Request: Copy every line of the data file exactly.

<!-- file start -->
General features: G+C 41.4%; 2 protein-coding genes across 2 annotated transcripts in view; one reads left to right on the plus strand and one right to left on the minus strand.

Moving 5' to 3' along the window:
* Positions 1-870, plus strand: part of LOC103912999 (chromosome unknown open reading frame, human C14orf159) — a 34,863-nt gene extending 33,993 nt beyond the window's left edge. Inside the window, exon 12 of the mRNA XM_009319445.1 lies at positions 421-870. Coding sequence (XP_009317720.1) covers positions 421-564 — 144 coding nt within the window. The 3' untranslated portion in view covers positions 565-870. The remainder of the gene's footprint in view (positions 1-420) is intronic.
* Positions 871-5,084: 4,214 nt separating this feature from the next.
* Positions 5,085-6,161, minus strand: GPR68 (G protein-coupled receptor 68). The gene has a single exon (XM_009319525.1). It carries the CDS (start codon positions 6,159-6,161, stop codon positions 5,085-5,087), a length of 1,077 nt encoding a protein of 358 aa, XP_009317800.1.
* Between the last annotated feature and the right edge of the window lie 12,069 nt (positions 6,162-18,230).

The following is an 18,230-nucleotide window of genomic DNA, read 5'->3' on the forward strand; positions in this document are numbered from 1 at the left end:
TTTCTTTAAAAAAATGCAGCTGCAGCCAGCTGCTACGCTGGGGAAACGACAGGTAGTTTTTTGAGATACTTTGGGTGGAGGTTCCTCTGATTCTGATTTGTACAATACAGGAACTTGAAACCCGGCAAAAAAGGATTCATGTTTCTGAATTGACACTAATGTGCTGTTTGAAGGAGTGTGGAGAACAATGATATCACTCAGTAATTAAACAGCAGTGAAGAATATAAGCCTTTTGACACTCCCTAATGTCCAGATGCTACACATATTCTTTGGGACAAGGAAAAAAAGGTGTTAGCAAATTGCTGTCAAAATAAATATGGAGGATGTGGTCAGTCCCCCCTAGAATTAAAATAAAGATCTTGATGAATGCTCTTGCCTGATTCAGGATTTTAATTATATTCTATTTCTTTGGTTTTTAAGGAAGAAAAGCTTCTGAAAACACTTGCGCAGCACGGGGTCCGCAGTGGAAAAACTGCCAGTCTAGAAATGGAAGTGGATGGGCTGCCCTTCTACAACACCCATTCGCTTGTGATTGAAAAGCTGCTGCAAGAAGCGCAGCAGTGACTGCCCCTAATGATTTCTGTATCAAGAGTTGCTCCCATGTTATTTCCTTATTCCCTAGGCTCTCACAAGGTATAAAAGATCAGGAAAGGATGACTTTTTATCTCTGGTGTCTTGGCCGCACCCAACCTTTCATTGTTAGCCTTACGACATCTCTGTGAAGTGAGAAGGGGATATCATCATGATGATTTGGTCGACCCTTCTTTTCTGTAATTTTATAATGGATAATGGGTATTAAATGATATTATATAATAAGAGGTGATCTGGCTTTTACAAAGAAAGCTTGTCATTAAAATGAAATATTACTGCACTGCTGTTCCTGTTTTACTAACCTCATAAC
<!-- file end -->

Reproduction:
General features: G+C 41.4%; 2 protein-coding genes across 2 annotated transcripts in view; one reads left to right on the plus strand and one right to left on the minus strand.

Moving 5' to 3' along the window:
* Positions 1-870, plus strand: part of LOC103912999 (chromosome unknown open reading frame, human C14orf159) — a 34,863-nt gene extending 33,993 nt beyond the window's left edge. Inside the window, exon 12 of the mRNA XM_009319445.1 lies at positions 421-870. Coding sequence (XP_009317720.1) covers positions 421-564 — 144 coding nt within the window. The 3' untranslated portion in view covers positions 565-870. The remainder of the gene's footprint in view (positions 1-420) is intronic.
* Positions 871-5,084: 4,214 nt separating this feature from the next.
* Positions 5,085-6,161, minus strand: GPR68 (G protein-coupled receptor 68). The gene has a single exon (XM_009319525.1). It carries the CDS (start codon positions 6,159-6,161, stop codon positions 5,085-5,087), a length of 1,077 nt encoding a protein of 358 aa, XP_009317800.1.
* Between the last annotated feature and the right edge of the window lie 12,069 nt (positions 6,162-18,230).

The following is an 18,230-nucleotide window of genomic DNA, read 5'->3' on the forward strand; positions in this document are numbered from 1 at the left end:
TTTCTTTAAAAAAATGCAGCTGCAGCCAGCTGCTACGCTGGGGAAACGACAGGTAGTTTTTTGAGATACTTTGGGTGGAGGTTCCTCTGATTCTGATTTGTACAATACAGGAACTTGAAACCCGGCAAAAAAGGATTCATGTTTCTGAATTGACACTAATGTGCTGTTTGAAGGAGTGTGGAGAACAATGATATCACTCAGTAATTAAACAGCAGTGAAGAATATAAGCCTTTTGACACTCCCTAATGTCCAGATGCTACACATATTCTTTGGGACAAGGAAAAAAAGGTGTTAGCAAATTGCTGTCAAAATAAATATGGAGGATGTGGTCAGTCCCCCCTAGAATTAAAATAAAGATCTTGATGAATGCTCTTGCCTGATTCAGGATTTTAATTATATTCTATTTCTTTGGTTTTTAAGGAAGAAAAGCTTCTGAAAACACTTGCGCAGCACGGGGTCCGCAGTGGAAAAACTGCCAGTCTAGAAATGGAAGTGGATGGGCTGCCCTTCTACAACACCCATTCGCTTGTGATTGAAAAGCTGCTGCAAGAAGCGCAGCAGTGACTGCCCCTAATGATTTCTGTATCAAGAGTTGCTCCCATGTTATTTCCTTATTCCCTAGGCTCTCACAAGGTATAAAAGATCAGGAAAGGATGACTTTTTATCTCTGGTGTCTTGGCCGCACCCAACCTTTCATTGTTAGCCTTACGACATCTCTGTGAAGTGAGAAGGGGATATCATCATGATGATTTGGTCGACCCTTCTTTTCTGTAATTTTATAATGGATAATGGGTATTAAATGATATTATATAATAAGAGGTGATCTGGCTTTTACAAAGAAAGCTTGTCATTAAAATGAAATATTACTGCACTGCTGTTCCTGTTTTACTAACCTCATAAC